Nevis COVID-19 Task Force Chairman Dr. Nisbett speaks on WHO’s updated guidelines for fabric masks production and use
NIA CHARLESTOWN NEVIS (June 10, 2020) — Dr. Judy Nisbett, Chairman of the Nevis COVID-19 Task Force, urged Nevisians to take note and adhere to the World Health Organization’s (WHO) recently published updated guidelines on the production and use of fabric masks.
During her presentation at the Nevis COVID-19 Task Force briefing on June 08, 2020, Dr. Nisbett used the opportunity to enlighten the public on the recommended methods of production, use and care of the fabric masks.
“WHO has advised that the cloth covering being made at home or by local manufacturers, be made ideally of a minimum of three layers, with an innermost layer (that is the layer that is touching the face) be made of cotton or a cotton blend. This is called a hydrophobic layer, meaning that this layer is absorbent and it will absorb the droplets coming from one’s nose and mouth.
“The outermost layer should be made of a hydrophobic material (that is a material that is repellent and repels droplets from other persons from penetrating through to your nose). Such materials are polyester, for example, or polypropylene [material used to manufacture sportswear and cold weather garments].
“The middle layer should be hydrophobic also and should preferably be polypropylene. This is appropriate because it has a tight weave which is great for filtration, and therefore a good barrier preventing droplets from leaving but offers breathability so that persons can breathe easily… If that material is not available a cotton layer could be used,” she explained.
Dr. Nisbett further advised that once constructed the fabric masks should be flat fold or have a duckbill shape and cover the nose, cheek and chin. It must be comfortable and held in place with little adjustment.
“Why we say it should be held in place with little adjustment is because we don’t want persons to be handling the outside of the mask, and keep handling it because the outside of the mask, you could appreciate, would have droplets from other persons, and it means that it’s dirty and every time you handle it you should actually be sanitizing your hand. So once it is comfortable and it sits there that is what we want,” she said.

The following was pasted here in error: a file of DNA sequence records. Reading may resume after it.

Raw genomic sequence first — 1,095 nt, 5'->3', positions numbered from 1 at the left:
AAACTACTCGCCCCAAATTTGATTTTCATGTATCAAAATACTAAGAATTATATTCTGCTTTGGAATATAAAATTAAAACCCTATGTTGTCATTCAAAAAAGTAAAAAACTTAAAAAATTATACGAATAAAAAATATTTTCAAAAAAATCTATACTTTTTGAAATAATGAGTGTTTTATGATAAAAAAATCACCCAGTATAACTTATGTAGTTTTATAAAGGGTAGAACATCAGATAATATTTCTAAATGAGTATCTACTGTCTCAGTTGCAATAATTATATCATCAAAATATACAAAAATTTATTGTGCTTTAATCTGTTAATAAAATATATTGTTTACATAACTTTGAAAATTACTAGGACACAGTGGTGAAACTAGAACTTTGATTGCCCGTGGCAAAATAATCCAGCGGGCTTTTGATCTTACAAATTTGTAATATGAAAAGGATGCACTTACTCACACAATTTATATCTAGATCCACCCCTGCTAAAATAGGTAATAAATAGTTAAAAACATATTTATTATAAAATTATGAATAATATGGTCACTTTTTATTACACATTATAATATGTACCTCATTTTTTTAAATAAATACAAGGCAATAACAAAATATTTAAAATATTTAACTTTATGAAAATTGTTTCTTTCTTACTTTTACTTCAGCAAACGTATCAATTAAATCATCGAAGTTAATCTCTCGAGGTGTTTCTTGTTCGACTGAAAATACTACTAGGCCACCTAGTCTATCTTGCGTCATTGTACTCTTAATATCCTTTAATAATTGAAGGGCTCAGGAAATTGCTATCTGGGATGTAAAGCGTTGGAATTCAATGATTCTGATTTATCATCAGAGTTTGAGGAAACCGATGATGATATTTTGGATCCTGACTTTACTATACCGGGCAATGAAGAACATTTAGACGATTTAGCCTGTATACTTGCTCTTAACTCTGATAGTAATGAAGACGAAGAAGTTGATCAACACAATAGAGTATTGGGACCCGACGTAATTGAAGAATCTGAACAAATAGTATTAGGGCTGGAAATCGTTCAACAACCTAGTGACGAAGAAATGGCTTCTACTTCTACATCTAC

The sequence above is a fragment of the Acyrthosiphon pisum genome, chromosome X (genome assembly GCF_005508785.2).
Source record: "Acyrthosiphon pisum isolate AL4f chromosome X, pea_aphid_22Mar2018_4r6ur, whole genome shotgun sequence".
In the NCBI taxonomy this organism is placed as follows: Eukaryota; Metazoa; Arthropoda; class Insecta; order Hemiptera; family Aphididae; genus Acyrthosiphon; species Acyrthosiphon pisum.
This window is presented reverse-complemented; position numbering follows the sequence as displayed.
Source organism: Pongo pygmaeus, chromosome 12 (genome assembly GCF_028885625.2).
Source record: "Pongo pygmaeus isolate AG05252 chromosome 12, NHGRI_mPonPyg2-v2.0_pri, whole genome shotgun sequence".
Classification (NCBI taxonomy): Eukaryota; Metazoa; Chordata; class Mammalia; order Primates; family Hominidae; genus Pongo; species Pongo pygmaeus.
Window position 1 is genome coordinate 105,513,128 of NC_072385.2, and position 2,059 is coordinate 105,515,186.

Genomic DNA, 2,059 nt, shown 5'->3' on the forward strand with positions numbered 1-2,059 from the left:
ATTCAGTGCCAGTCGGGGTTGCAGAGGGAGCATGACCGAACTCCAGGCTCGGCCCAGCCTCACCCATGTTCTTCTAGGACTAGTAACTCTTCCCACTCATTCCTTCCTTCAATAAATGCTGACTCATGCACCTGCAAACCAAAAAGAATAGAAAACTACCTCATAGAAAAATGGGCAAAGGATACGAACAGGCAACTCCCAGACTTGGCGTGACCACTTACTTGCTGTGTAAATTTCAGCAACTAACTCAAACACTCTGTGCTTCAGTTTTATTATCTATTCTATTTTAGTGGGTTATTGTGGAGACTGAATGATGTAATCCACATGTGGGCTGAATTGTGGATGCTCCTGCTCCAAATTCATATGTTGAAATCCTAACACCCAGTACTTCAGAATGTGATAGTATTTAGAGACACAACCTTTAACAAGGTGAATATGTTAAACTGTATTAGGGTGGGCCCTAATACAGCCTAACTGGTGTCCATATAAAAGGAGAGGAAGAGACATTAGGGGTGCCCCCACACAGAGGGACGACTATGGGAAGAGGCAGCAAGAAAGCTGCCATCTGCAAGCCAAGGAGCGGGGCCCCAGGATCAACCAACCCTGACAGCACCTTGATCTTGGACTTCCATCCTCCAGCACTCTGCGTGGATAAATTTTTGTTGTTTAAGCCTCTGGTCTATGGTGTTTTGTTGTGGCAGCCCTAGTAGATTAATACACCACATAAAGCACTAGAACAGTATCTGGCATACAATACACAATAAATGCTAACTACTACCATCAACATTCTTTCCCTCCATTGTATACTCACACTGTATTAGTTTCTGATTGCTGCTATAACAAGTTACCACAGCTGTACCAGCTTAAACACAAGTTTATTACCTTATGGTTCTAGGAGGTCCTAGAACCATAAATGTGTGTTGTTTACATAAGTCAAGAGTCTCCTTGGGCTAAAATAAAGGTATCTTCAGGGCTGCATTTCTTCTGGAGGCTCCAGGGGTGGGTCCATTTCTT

Dr. Nisbett also stated that coating the masks with wax to repel water is not recommended since it would affect how well one could breathe in the mask.
The Nevis COVID-19 Task Force Chairman also underscored the importance of only one user per mask.
“Masks should be used by one person and not shared. Usually a mask can be worn for a day but if it gets wet because of the amount of speaking you have been doing, you need to remove that mask and use a clean one. So it’s advisable then to always have a spare mask with you,” she said.
Dr. Nisbett advised on the methods that should be applied to keep the fabric masks clean.
She stated that they should be frequently washed, preferably hand-washed in hot water or in a washing machine set on a gentle cycle to avoid the mask losing its shape which would result in rendering the mask useless.
Dr. Nisbett also urged persons to put on and remove the masks correctly and safely. That process was demonstrated in a short video which can is available on the WHO website.
If anyone needs further information regarding WHO recommendations for making masks, they can find these on the WHO website or can contact the Health EOC at 469-1423.
The Nevis COVID-19 Task Force Chairman reminded the public that the use of face masks for infection is for prevention and control in the context of the COVID-19 pandemic and is used as a measure to limit the spread of the disease.
“We are aware that three groups of persons can spread infectious droplets.
“The first group is persons who have symptoms and are coughing and sneezing. These persons should be at home and they should seek medical care, and these persons should actually be wearing medical masks.
“The other two groups that can spread infectious droplets are persons who are not yet symptomatic that is termed pre-symptomatic. They are in the incubation period and will later have symptoms, and then there are persons who are infected but will never get symptoms and that is they will always be asymptomatic.
“Now let’s look at the two last groups. They appear healthy. So the reasons we ask persons to wear masks is because we, any of us, can be pre-symptomatic, not yet showing symptoms; or asymptomatic, will never show symptoms; and unknowingly spread the virus to others. In other words we are protecting others from ourselves,” she said.